The dramaturgical proposition of Andrei Şerban and Daniela Dima tries to extract the essence of the narrative and cinematographic process of Bergman in action, selecting the nodal points of the Swedish director’s solutions and recomposing them as a dress rehearsal, led and commented upon by the narrator-director.
Şerban’s spectacle is a definitive must-see. Because we are dealing with actresses who manage to take your breath away, repeatedly and simultaneously, every 5 minutes. (…) All four of them introduce and develop the deep complexity of the film characters, alternating silence, fear, terror and outburst in an imperceptible way, in rapid succession, as in a vortex of states of mind. Imola Kézdi presents a childish, spoiled, egocentric and charming Maria, who is disgustingly erotic and sometimes cruel. Emőke Kató interprets a Karin between the silence of mechanical control and unleashed hysteria, whose existential malady is caused by her marital state and by a psycho-physiological imbalance in full progress. Anikó Pethő builds on the light brushstrokes of a watercolour, which gradually becomes stronger, as if the colour were being taken directly from the tube and becoming expressionistic: she offers us an adolescent, yet elderly Agnes, an idealist who is dying and who is aware of her condition. Her terrors gradually power the engine which results in a fall into sacrificial nightmare. Csilla Varga slips into her character like a shadow, and in the same way into the “story”. Her Anna is almost mute, always present, always expressing, through mimicry or in her bodily movements, her relationship with the others, always available to give comfort to her mistress-friend, Agnes, yet a mysterious figure, somehow distressed by the fantastic “location” of the movie in the performance.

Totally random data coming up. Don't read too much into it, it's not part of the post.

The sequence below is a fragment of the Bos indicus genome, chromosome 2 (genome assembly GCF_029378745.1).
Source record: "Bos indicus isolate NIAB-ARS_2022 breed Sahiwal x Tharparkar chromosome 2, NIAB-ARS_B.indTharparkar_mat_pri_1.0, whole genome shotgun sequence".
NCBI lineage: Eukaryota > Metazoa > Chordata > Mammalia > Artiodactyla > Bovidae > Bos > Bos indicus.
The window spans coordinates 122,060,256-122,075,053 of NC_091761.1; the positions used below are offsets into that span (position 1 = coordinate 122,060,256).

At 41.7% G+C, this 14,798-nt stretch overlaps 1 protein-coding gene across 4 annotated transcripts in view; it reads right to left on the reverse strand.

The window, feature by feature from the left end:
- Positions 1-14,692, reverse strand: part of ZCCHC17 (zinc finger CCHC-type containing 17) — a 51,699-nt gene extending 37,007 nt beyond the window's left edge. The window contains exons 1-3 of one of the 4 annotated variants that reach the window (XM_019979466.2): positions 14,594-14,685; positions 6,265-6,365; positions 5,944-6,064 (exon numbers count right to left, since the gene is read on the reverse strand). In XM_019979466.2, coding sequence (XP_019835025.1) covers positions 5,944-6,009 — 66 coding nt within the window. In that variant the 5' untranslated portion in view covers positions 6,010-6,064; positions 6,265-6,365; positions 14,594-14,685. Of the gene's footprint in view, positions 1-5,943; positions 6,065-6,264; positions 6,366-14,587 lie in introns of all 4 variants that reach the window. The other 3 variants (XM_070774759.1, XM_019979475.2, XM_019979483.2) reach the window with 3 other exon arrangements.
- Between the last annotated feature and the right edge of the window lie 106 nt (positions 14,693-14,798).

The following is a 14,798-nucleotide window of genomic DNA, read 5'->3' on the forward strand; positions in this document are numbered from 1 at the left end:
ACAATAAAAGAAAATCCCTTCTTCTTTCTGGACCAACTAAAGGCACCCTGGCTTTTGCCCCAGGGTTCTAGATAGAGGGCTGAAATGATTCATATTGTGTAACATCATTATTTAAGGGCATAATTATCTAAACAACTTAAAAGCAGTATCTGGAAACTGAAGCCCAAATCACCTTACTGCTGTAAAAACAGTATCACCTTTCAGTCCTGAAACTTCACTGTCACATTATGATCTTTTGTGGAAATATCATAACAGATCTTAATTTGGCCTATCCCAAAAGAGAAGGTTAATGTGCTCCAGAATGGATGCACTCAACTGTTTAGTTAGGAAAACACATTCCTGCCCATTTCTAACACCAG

In a nutshell, it is a masterpiece, where the more you have the feeling that the compositions and decompositions happen almost effortlessly, de poignet, as the French say, like some simple exercises in improvisation with the complicity of the always charmed audience, the more charming and abundant it becomes in theatricality.